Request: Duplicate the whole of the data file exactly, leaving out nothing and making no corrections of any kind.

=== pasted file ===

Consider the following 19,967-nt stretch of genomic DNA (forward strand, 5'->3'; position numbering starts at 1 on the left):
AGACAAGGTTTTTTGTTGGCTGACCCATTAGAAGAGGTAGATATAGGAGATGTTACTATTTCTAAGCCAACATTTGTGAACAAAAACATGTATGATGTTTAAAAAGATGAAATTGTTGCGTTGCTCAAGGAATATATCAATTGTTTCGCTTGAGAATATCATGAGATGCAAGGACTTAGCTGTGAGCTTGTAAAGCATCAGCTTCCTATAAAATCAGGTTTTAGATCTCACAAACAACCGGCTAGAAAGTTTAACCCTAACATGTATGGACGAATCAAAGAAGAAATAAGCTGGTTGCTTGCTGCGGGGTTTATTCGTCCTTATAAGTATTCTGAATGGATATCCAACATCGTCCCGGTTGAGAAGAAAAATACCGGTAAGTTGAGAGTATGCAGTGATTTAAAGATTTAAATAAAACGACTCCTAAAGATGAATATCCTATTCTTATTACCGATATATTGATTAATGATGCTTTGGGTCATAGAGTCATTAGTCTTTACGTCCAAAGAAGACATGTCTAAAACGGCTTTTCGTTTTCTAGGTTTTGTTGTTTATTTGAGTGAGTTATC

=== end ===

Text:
Consider the following 19,967-nt stretch of genomic DNA (forward strand, 5'->3'; position numbering starts at 1 on the left):
AGACAAGGTTTTTTGTTGGCTGACCCATTAGAAGAGGTAGATATAGGAGATGTTACTATTTCTAAGCCAACATTTGTGAACAAAAACATGTATGATGTTTAAAAAGATGAAATTGTTGCGTTGCTCAAGGAATATATCAATTGTTTCGCTTGAGAATATCATGAGATGCAAGGACTTAGCTGTGAGCTTGTAAAGCATCAGCTTCCTATAAAATCAGGTTTTAGATCTCACAAACAACCGGCTAGAAAGTTTAACCCTAACATGTATGGACGAATCAAAGAAGAAATAAGCTGGTTGCTTGCTGCGGGGTTTATTCGTCCTTATAAGTATTCTGAATGGATATCCAACATCGTCCCGGTTGAGAAGAAAAATACCGGTAAGTTGAGAGTATGCAGTGATTTAAAGATTTAAATAAAACGACTCCTAAAGATGAATATCCTATTCTTATTACCGATATATTGATTAATGATGCTTTGGGTCATAGAGTCATTAGTCTTTACGTCCAAAGAAGACATGTCTAAAACGGCTTTTCGTTTTCTAGGTTTTGTTGTTTATTTGAGTGAGTTATC